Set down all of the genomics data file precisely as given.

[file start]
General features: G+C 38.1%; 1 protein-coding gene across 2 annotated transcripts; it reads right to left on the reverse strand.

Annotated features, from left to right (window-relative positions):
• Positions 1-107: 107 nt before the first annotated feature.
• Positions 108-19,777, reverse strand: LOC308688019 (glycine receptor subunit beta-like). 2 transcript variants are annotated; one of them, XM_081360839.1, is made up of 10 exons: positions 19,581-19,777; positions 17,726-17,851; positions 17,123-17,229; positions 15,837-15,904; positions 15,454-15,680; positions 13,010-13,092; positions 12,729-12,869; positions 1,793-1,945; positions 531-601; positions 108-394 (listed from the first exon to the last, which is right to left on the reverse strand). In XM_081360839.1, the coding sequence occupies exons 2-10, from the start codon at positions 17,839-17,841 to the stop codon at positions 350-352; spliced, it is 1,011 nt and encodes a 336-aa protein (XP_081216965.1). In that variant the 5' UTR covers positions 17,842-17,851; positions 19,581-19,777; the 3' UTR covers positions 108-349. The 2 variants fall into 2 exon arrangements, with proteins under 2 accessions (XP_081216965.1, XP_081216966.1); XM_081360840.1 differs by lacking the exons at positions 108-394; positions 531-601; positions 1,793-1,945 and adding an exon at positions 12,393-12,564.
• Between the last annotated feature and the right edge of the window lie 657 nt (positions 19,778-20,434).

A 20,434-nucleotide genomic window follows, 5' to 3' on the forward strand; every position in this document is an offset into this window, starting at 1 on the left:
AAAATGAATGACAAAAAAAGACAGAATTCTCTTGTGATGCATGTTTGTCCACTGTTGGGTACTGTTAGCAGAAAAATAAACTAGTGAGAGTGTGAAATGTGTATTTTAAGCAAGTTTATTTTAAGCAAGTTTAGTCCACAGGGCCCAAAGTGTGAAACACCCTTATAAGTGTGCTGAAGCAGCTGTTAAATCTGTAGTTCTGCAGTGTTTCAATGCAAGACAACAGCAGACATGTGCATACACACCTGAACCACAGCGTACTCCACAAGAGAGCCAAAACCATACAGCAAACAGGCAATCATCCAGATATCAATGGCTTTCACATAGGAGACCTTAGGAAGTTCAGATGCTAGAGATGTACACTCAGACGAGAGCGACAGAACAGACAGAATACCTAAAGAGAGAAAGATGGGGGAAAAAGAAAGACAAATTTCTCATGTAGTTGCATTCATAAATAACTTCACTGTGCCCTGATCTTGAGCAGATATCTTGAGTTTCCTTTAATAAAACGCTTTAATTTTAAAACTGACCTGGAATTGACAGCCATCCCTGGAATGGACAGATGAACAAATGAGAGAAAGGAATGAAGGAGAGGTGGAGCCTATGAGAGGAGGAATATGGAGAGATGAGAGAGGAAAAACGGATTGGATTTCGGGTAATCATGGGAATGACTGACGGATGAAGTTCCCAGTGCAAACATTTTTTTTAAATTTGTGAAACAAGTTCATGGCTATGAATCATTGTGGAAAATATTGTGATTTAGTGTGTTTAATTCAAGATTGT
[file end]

General features: G+C 38.1%; 1 protein-coding gene across 2 annotated transcripts; it reads right to left on the reverse strand.

Annotated features, from left to right (window-relative positions):
• Positions 1-107: 107 nt before the first annotated feature.
• Positions 108-19,777, reverse strand: LOC308688019 (glycine receptor subunit beta-like). 2 transcript variants are annotated; one of them, XM_081360839.1, is made up of 10 exons: positions 19,581-19,777; positions 17,726-17,851; positions 17,123-17,229; positions 15,837-15,904; positions 15,454-15,680; positions 13,010-13,092; positions 12,729-12,869; positions 1,793-1,945; positions 531-601; positions 108-394 (listed from the first exon to the last, which is right to left on the reverse strand). In XM_081360839.1, the coding sequence occupies exons 2-10, from the start codon at positions 17,839-17,841 to the stop codon at positions 350-352; spliced, it is 1,011 nt and encodes a 336-aa protein (XP_081216965.1). In that variant the 5' UTR covers positions 17,842-17,851; positions 19,581-19,777; the 3' UTR covers positions 108-349. The 2 variants fall into 2 exon arrangements, with proteins under 2 accessions (XP_081216965.1, XP_081216966.1); XM_081360840.1 differs by lacking the exons at positions 108-394; positions 531-601; positions 1,793-1,945 and adding an exon at positions 12,393-12,564.
• Between the last annotated feature and the right edge of the window lie 657 nt (positions 19,778-20,434).

A 20,434-nucleotide genomic window follows, 5' to 3' on the forward strand; every position in this document is an offset into this window, starting at 1 on the left:
AAAATGAATGACAAAAAAAGACAGAATTCTCTTGTGATGCATGTTTGTCCACTGTTGGGTACTGTTAGCAGAAAAATAAACTAGTGAGAGTGTGAAATGTGTATTTTAAGCAAGTTTATTTTAAGCAAGTTTAGTCCACAGGGCCCAAAGTGTGAAACACCCTTATAAGTGTGCTGAAGCAGCTGTTAAATCTGTAGTTCTGCAGTGTTTCAATGCAAGACAACAGCAGACATGTGCATACACACCTGAACCACAGCGTACTCCACAAGAGAGCCAAAACCATACAGCAAACAGGCAATCATCCAGATATCAATGGCTTTCACATAGGAGACCTTAGGAAGTTCAGATGCTAGAGATGTACACTCAGACGAGAGCGACAGAACAGACAGAATACCTAAAGAGAGAAAGATGGGGGAAAAAGAAAGACAAATTTCTCATGTAGTTGCATTCATAAATAACTTCACTGTGCCCTGATCTTGAGCAGATATCTTGAGTTTCCTTTAATAAAACGCTTTAATTTTAAAACTGACCTGGAATTGACAGCCATCCCTGGAATGGACAGATGAACAAATGAGAGAAAGGAATGAAGGAGAGGTGGAGCCTATGAGAGGAGGAATATGGAGAGATGAGAGAGGAAAAACGGATTGGATTTCGGGTAATCATGGGAATGACTGACGGATGAAGTTCCCAGTGCAAACATTTTTTTTAAATTTGTGAAACAAGTTCATGGCTATGAATCATTGTGGAAAATATTGTGATTTAGTGTGTTTAATTCAAGATTGT